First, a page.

Maidie Norman is remembered as the actress who rewrote lines in the film ”What Ever Happened to Baby Jane?” where she was cast as a servant to give the role more dignity. Besides being a stage and film actress, she also was a radio personality, literature and theater instructor.
Maidie Ruth Gamble Norman was born on a plantation in Villa Rica, Georgia to Louis and Lila Graham Gamble. She was raised in Lima, Ohio, and began studying drama and performing in Shakespeare plays. She graduated from Central High School in 1930 and attended went on to attend Bennett College, where she earned a Bachelor of Arts degree in 1934. She received a Master’s degree in drama from Columbia University in 1937.
Her professional career in radio began with appearances on The Jack Benny Program and Amos ‘n’ Andy. In 1946, she began studying at the Actors’ Laboratory. Her debut on stage followed with her portrayal as “Honey” in Deep Are the Roots at the Mayan Theater in Los Angeles in 1949.
She made her film debut in 1947 in “The Peanut Man” but found it difficult to portray positive roles for black women and felt her career in film was limited in playing maids and domestics. While she did appear in such roles, Norman refused to play the roles in a subservient or stereotypical manner that was considered at that time the ‘norm.’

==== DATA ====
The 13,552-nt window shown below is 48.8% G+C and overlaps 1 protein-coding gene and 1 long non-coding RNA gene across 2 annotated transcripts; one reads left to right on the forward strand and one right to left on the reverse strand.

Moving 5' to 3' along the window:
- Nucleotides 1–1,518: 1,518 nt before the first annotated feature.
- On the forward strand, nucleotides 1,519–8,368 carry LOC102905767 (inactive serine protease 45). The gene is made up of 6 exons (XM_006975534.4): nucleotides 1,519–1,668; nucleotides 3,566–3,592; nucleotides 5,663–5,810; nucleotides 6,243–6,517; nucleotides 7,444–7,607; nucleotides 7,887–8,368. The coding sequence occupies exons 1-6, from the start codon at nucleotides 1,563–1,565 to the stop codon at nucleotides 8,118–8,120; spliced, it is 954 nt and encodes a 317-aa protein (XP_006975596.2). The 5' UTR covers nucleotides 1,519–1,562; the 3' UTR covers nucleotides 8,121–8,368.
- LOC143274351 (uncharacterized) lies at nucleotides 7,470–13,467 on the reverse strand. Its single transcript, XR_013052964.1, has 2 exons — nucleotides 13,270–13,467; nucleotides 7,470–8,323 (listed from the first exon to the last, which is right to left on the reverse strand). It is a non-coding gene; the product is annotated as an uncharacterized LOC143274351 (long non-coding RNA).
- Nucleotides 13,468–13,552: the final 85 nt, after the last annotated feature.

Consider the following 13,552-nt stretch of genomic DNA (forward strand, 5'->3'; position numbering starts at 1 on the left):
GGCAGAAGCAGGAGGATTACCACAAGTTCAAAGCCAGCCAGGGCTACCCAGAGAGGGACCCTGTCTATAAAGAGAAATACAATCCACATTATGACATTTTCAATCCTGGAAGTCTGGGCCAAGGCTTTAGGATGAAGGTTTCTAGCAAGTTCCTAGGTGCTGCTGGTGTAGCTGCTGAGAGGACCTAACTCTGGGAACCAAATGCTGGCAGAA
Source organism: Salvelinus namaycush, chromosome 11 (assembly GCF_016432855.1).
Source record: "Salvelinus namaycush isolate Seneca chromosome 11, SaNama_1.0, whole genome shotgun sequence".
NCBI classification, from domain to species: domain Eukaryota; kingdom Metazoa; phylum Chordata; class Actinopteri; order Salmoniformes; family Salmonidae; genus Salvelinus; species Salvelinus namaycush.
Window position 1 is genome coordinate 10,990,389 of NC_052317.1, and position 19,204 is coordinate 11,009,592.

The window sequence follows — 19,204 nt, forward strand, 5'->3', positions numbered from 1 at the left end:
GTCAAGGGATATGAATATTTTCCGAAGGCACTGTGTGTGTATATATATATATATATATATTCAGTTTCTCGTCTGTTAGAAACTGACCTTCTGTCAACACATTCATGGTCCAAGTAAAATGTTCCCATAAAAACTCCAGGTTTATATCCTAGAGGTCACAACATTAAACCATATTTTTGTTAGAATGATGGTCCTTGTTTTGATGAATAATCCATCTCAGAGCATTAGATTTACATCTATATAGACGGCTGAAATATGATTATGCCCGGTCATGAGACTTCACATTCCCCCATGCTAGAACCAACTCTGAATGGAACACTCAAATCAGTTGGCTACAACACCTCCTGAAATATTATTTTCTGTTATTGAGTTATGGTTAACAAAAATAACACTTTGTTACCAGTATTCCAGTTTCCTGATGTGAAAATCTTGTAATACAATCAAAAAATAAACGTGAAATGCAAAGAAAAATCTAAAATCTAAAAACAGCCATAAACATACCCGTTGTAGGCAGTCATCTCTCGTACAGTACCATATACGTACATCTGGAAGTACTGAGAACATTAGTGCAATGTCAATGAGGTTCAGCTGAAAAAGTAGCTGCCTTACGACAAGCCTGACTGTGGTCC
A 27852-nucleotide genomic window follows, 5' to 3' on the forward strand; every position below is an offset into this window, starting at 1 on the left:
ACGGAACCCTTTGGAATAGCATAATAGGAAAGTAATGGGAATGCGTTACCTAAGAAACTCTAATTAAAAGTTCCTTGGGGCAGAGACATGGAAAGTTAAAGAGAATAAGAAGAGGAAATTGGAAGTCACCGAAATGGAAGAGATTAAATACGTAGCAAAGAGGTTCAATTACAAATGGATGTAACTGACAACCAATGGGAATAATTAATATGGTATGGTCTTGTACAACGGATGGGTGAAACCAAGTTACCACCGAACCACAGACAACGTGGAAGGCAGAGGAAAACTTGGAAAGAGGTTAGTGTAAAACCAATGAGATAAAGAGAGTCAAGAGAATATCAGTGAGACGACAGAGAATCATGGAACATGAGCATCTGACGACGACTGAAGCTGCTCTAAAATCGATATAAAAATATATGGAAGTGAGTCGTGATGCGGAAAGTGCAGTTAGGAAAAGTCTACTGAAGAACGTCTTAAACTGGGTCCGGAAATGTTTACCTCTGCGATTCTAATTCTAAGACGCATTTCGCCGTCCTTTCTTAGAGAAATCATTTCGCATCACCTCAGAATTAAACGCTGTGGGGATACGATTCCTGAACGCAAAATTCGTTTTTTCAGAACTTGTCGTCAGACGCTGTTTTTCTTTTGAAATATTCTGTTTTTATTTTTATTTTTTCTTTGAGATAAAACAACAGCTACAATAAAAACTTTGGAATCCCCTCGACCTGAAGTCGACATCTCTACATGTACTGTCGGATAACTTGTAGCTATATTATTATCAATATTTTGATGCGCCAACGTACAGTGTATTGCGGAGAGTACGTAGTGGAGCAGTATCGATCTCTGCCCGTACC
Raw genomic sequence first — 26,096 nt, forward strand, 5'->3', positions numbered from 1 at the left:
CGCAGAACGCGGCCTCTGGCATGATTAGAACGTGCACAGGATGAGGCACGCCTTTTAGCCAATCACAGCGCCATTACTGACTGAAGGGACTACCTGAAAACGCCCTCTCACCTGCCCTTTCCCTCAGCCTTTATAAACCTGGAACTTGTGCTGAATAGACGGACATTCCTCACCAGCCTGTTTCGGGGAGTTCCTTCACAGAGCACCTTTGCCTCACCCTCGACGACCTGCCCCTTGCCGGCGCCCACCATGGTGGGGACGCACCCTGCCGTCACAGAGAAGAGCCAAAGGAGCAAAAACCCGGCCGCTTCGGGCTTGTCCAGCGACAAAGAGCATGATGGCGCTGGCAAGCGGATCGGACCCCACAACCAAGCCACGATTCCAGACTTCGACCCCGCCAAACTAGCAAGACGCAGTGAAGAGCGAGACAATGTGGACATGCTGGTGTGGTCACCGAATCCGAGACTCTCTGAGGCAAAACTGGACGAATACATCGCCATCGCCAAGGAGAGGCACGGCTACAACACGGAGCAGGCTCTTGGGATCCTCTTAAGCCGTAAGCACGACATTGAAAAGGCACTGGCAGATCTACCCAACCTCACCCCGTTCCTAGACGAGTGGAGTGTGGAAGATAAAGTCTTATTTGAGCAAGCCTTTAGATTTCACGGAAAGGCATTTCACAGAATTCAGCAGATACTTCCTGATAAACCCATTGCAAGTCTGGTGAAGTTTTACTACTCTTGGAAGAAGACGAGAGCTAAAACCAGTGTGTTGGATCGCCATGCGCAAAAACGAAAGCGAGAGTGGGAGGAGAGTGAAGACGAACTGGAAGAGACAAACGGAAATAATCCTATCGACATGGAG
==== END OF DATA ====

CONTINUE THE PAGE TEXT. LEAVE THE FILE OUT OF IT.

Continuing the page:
During the 1960s and for the remainder of her career, Norman appeared mainly in television roles as she believed there were more opportunities for African American performers in the medium. Some of her television appearances include shows, The Loretta Young Show, Perry Mason, Alfred Hitchcock Presents, Ben Casey and Dr. Kildare. In 1961, Norman appeared in the Los Angeles production of A Raisin in the Sun. She also made appearances on Good Times, The Jeffersons, Little House on The Prairie and The Streets of San Francisco.
From 1955 to 1956, she taught at the University of Texas at Tyler. In the 1962 classic ”Baby Jane,” starring Bette Davis and Joan Crawford, Ms. Norman refused to play the maid as a doltish, stereotypical character, instead, she rewrote her lines to give the role dignity.
Norman was also an artist-in-residence at Stanford University from 1968 to 1969. In 1970, she created and taught a course in African American theater history at UCLA. It was the first course devoted to the subject of African American studies in the college’s history. Norman taught at UCLA until 1977. he married real estate broker McHenry Norman and they had one son. They remained married until McHenry’s death. Norman died of lung cancer on May 2, 1998.